The number of refugees arriving on boats increased to about 1,400 between July 1977 and June 1978. In that time, five large freighters, each carrying around 1,500 asylum seekers from Vietnam, arrived in south-east Asia. Fraser’s immigration minister, Michael MacKellar, flatly refused to recognise the passengers as refugees, worrying that such boats were capable of bringing large numbers of “unauthorised” refugees to Australia.

A direct appeal from the UNHCR and the US to take more of the people fleeing the devastation in Vietnam and surrounding countries – which Australia had contributed to – was ignored. In January 1979, the Fraser government announced that it “would deny entry to any passengers on such ships” and that it would “legislate to introduce severe penalties for those who profiteered by bringing people into Australia without prior authority”.

Sounds familiar, doesn’t it? Even some of the rhetoric at the time was very similar to today’s hysteria against people smugglers. They were denounced as “entrepreneurs of evil”; any attempts at bringing large numbers of refugees were “organised by unscrupulous traders in human suffering and misery”.

Actually, many of them were organised by the Vietnamese government, anxious to be rid of anyone it thought would be hostile to it.

Fraser, the supposed champion of anti-racist, humane policy, set out to create “regional boat holding arrangements”. Malaysia and Indonesia would prevent boats from carrying people to Australia, which in return would take larger numbers of refugees from the camps.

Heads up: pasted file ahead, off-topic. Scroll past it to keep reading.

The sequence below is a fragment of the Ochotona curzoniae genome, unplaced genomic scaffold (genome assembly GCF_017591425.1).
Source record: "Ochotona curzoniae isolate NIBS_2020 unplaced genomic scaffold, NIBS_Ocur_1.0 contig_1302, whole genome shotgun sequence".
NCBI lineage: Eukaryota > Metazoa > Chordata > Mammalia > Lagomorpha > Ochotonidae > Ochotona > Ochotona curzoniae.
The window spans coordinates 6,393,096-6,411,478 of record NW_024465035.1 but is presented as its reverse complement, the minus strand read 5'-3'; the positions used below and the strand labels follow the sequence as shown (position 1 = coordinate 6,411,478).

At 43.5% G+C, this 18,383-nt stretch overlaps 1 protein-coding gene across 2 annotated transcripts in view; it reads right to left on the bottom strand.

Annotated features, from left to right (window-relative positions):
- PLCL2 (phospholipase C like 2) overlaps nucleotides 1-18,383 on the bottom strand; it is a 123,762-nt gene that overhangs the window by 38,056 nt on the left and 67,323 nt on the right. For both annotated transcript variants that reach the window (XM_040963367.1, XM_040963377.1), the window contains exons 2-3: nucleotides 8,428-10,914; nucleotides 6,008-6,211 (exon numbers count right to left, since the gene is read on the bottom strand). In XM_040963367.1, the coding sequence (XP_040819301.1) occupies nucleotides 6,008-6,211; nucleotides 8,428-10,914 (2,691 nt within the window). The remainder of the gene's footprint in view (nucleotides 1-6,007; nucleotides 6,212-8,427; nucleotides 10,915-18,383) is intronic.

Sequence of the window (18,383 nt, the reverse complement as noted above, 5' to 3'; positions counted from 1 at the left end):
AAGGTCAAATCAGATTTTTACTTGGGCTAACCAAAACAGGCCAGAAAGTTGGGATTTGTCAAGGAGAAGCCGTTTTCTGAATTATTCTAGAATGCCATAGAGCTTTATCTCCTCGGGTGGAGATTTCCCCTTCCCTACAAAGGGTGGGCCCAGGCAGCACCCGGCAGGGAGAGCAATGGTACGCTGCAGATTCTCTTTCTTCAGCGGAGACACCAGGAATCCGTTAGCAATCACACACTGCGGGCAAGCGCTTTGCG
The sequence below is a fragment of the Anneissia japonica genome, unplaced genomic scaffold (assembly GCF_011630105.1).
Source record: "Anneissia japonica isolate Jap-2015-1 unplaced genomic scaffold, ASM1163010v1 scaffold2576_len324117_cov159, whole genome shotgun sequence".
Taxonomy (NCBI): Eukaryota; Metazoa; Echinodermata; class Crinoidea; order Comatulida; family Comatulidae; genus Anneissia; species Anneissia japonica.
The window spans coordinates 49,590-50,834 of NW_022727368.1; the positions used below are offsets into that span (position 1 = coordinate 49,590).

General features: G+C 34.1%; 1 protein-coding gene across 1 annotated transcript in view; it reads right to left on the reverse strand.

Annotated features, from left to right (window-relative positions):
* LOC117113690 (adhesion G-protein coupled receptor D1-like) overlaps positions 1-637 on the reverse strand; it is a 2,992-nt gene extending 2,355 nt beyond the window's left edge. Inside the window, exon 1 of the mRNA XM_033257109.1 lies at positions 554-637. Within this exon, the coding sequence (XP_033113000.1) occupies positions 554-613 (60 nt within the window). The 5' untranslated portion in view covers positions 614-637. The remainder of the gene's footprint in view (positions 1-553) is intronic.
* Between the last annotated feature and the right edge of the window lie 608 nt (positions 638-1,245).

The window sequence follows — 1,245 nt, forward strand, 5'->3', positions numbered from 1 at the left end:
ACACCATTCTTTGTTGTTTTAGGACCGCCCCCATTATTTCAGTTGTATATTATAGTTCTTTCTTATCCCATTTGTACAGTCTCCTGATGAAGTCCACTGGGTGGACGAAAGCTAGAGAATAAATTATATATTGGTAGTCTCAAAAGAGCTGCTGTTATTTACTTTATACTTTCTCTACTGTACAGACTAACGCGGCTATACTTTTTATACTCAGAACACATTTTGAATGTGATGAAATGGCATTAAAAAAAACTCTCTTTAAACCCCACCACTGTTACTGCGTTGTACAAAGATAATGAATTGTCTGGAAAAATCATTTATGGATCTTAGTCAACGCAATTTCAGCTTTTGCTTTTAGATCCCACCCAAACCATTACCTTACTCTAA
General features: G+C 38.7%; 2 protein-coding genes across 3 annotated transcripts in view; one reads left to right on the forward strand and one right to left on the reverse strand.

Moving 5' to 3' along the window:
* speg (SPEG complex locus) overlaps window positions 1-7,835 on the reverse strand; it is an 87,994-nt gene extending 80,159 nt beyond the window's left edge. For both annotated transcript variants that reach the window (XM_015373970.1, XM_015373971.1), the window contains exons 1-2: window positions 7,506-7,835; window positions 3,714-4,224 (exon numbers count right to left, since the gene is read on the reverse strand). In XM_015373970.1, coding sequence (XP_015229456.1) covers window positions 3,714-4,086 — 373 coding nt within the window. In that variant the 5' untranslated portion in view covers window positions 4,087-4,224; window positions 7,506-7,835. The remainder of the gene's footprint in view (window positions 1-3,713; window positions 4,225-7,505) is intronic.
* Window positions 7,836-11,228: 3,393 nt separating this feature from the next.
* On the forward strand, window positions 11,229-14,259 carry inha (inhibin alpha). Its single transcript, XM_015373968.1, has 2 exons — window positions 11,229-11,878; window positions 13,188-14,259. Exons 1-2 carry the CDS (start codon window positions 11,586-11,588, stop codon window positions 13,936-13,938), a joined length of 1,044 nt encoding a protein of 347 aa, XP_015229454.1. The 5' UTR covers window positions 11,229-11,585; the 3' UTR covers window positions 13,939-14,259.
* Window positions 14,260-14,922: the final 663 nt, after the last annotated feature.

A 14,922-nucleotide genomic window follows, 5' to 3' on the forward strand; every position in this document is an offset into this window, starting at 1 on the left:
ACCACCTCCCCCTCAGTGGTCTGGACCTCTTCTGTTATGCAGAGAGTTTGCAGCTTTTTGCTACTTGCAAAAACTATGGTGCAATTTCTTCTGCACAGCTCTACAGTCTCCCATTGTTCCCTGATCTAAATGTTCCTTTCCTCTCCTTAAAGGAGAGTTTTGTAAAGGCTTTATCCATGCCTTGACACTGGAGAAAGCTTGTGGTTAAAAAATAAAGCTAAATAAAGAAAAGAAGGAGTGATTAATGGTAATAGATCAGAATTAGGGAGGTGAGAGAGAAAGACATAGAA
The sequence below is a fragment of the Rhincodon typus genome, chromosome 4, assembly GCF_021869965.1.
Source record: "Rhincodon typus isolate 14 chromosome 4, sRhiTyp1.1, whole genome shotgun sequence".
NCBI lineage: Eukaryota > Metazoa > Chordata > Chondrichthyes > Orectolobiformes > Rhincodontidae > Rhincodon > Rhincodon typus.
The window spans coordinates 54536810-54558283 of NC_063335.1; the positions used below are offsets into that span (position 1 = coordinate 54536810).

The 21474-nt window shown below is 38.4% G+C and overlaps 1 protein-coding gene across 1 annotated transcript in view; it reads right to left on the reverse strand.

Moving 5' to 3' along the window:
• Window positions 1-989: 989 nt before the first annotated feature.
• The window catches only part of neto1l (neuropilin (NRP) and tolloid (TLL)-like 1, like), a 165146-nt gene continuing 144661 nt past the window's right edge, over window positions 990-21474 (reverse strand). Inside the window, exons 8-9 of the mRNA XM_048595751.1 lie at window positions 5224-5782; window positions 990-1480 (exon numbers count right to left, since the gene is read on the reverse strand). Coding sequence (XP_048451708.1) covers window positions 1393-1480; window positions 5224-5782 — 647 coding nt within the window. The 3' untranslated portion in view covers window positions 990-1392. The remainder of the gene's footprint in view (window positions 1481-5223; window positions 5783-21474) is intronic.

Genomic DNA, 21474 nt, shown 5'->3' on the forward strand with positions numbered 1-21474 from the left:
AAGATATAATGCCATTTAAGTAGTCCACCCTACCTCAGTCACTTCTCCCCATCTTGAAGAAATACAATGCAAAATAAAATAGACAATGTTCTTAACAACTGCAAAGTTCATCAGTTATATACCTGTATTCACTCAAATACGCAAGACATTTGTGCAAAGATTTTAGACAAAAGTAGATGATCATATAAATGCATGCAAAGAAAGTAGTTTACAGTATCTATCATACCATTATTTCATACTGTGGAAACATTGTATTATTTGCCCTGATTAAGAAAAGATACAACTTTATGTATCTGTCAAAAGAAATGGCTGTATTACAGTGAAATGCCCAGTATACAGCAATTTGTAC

So they were able to pick and choose who they thought would be good exploitable labour in Australia. Even then, the numbers Fraser’s government was willing to resettle were criminally tiny – 9,000 a year while an estimated 373,000 languished in camps across south-east Asia. How different is that from today in essentials?

In a clear precedent for what was to follow, Fraser’s determination to “stop the boats” was so great that immigration officials were sent to sabotage boats bringing asylum seekers. In the documentary Admission Impossible, Greg Humphries, an Immigration Department official, recounts how he was sent to Malaysia for this purpose and gives an account of the methods: